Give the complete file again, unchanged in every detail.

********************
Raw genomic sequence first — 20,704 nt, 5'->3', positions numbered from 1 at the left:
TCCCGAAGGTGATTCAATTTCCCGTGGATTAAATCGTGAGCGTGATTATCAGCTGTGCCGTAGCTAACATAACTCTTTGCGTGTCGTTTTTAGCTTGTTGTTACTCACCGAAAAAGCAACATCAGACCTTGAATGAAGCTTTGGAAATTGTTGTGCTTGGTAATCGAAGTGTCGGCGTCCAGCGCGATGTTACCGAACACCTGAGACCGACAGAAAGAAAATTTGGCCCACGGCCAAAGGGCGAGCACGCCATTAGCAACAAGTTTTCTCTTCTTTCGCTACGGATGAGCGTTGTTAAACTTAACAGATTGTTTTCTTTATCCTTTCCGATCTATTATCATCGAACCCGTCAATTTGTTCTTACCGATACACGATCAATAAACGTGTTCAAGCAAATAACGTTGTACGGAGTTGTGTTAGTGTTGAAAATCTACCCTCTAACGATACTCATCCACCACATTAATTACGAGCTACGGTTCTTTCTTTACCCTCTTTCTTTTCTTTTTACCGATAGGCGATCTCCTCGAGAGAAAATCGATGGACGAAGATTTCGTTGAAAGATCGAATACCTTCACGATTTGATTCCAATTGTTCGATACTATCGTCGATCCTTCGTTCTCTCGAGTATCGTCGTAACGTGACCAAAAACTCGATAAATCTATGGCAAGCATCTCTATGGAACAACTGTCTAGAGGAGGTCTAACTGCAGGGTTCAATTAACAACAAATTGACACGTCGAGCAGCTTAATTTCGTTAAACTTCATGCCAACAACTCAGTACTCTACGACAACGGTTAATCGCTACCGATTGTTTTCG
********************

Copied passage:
Raw genomic sequence first — 20,704 nt, 5'->3', positions numbered from 1 at the left:
TCCCGAAGGTGATTCAATTTCCCGTGGATTAAATCGTGAGCGTGATTATCAGCTGTGCCGTAGCTAACATAACTCTTTGCGTGTCGTTTTTAGCTTGTTGTTACTCACCGAAAAAGCAACATCAGACCTTGAATGAAGCTTTGGAAATTGTTGTGCTTGGTAATCGAAGTGTCGGCGTCCAGCGCGATGTTACCGAACACCTGAGACCGACAGAAAGAAAATTTGGCCCACGGCCAAAGGGCGAGCACGCCATTAGCAACAAGTTTTCTCTTCTTTCGCTACGGATGAGCGTTGTTAAACTTAACAGATTGTTTTCTTTATCCTTTCCGATCTATTATCATCGAACCCGTCAATTTGTTCTTACCGATACACGATCAATAAACGTGTTCAAGCAAATAACGTTGTACGGAGTTGTGTTAGTGTTGAAAATCTACCCTCTAACGATACTCATCCACCACATTAATTACGAGCTACGGTTCTTTCTTTACCCTCTTTCTTTTCTTTTTACCGATAGGCGATCTCCTCGAGAGAAAATCGATGGACGAAGATTTCGTTGAAAGATCGAATACCTTCACGATTTGATTCCAATTGTTCGATACTATCGTCGATCCTTCGTTCTCTCGAGTATCGTCGTAACGTGACCAAAAACTCGATAAATCTATGGCAAGCATCTCTATGGAACAACTGTCTAGAGGAGGTCTAACTGCAGGGTTCAATTAACAACAAATTGACACGTCGAGCAGCTTAATTTCGTTAAACTTCATGCCAACAACTCAGTACTCTACGACAACGGTTAATCGCTACCGATTGTTTTCG